Referring to FIG. 6 and FIG. 7, as a comparison, if the group velocity reduction factor is 100, for a device with length 0.267 cm, the output power level will drop to half of the input level and the total delay time duration achieved is 0.89 ns which corresponds to 9 bits in a 10 Gb/s optical link. However, if the group velocity reduction factor is 50, for same power penalty as above, a total delay of 0.58 ns (6 bits for 10 Gb/s optical link) for a 0.347 cm device can be achieved. Note that the latter example gives the worst result compared to the vacuum background. This is because the absorption saturates at a higher level when spacing between two upper levels is large enough. The dispersion is exactly the same as in the vacuum background case.

From the above theoretical analysis, as well as numerical simulation, it was found that the reduction factor of the group velocity for the optical signal is a function of the spacing between two upper levels (referred to as Δ in the following discussion) in the three-level atomic system shown in FIG. 2. If Δ is tuned, then the reduction factor can be controlled

Several mechanisms can be used to change the spacing between two upper levels. In the case where those two states are generated by strong coupling between two quantum dots in semiconductors, Δ can be controlled by adjusting the coupling strength between these quantum dots. Examples of ways that this can be done are: applying voltage, changing the temperature, applying pressure, applying acoustic wave through the devices, and so forth. All of these methods are feasible as can be seen from the following discussion.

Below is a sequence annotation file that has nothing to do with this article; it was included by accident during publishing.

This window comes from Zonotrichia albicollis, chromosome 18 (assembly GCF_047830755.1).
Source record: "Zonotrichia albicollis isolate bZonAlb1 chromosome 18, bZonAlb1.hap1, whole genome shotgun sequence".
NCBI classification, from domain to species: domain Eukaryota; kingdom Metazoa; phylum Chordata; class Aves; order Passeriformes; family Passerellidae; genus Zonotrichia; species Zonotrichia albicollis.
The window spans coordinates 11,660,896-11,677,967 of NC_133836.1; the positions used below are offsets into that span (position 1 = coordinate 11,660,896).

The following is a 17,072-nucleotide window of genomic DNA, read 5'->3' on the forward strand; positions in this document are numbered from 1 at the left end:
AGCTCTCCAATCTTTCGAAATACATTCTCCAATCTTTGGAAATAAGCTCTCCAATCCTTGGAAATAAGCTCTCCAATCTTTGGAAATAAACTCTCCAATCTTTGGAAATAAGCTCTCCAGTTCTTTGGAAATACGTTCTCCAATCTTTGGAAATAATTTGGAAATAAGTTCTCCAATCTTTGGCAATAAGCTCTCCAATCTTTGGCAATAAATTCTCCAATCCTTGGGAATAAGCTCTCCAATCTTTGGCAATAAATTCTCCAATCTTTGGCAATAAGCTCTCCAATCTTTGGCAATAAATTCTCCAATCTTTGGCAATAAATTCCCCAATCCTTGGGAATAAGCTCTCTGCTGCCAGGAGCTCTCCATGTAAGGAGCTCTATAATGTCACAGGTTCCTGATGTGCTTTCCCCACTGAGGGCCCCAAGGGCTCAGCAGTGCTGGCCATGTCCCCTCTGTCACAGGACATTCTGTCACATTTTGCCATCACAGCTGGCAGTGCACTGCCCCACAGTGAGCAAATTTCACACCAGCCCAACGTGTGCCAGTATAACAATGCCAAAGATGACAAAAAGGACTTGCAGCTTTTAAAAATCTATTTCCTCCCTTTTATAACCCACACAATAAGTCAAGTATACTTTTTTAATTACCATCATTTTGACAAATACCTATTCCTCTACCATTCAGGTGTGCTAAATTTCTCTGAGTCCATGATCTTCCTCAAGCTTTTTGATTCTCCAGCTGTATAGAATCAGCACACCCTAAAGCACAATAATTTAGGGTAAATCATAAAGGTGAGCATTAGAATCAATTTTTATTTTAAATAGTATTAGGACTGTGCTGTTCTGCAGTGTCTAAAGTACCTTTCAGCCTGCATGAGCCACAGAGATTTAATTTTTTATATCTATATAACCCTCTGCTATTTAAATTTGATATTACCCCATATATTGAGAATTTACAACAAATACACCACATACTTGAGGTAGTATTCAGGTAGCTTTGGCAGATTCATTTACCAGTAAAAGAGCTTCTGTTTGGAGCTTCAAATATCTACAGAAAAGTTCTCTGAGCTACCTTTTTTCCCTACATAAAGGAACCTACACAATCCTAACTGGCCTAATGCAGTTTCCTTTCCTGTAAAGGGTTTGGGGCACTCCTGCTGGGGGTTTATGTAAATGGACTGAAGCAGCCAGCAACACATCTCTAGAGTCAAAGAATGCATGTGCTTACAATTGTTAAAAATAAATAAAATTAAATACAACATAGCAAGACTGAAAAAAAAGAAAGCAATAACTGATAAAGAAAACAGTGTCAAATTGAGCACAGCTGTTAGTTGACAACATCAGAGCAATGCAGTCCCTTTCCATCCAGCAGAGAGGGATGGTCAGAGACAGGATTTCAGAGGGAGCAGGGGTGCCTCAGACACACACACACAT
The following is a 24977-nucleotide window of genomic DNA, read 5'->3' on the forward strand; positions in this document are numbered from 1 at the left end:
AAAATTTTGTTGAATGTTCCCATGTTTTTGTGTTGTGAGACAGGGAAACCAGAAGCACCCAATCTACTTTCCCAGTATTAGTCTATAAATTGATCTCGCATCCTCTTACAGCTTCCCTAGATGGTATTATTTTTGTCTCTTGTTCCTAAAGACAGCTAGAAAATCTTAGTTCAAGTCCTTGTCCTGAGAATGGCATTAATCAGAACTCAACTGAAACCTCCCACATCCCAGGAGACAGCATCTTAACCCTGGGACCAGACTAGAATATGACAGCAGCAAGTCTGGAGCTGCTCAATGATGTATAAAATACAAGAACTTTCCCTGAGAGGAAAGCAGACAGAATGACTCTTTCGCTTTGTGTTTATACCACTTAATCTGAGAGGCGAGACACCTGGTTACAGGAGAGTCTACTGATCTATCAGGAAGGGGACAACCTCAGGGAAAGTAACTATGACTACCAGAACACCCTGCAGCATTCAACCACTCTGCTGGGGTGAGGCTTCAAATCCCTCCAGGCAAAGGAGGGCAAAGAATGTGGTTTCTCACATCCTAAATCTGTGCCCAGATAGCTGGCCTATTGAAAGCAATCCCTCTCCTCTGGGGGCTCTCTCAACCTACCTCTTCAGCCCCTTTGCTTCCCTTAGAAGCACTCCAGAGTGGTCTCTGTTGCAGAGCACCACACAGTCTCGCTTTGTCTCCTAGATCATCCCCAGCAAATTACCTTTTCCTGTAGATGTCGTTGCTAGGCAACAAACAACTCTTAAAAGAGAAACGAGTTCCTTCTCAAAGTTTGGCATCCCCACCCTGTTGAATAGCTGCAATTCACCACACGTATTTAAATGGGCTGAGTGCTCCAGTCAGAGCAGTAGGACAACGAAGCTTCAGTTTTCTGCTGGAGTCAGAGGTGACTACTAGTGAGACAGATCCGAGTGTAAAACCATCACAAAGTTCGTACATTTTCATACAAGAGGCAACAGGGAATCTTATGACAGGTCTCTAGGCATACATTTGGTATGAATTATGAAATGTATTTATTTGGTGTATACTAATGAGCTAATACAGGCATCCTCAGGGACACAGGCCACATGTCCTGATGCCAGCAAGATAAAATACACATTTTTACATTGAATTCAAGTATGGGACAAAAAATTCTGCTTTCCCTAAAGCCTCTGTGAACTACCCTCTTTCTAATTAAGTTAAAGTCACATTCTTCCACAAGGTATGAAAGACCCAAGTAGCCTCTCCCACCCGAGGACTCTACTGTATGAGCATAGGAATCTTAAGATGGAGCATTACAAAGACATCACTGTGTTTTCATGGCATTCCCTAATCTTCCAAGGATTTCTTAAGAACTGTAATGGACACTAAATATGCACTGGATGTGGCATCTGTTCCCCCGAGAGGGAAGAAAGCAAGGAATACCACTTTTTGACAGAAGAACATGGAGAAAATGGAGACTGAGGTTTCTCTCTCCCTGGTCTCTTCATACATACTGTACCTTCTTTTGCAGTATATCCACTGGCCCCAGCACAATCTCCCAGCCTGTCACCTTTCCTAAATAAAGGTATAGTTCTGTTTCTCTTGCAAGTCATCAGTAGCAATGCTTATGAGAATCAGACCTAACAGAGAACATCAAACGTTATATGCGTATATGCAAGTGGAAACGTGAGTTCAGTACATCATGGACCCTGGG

First, consider two strongly coupled quantum dots with coupling in the y direction by placing two quantum dots closely together. The separation between them is denoted as d and the cubic quantum dot with size of L are assumed in the following analysis. To solve the energy levels of this strongly coupled system, the Schroedinger equation is solved. The energy of either of the two upper levels can be divided into three components as follows:
E 1 =E x +E z +E y1
E 2 =E x +E z +E y2
where the two levels have the energies for their x and z component. Ey2−Ey1=Δ is the energy separation between two upper levels. The wavefunctions for these two upper levels have opposite polarities. By applying an electric field across the y direction, the energy level will be shifted by an amount that can be calculated from time-independent perturbation theory as follows: E y1 ( new ) = E y1 ( v = 0 ) - H 12 2 E y2 ( V = 0 ) - E y1 ( V = 0 ) E y2 ( new ) = E y1 ( v = 0 ) + H 12 2 E y2 ( V = 0 ) - E y1 ( V = 0 )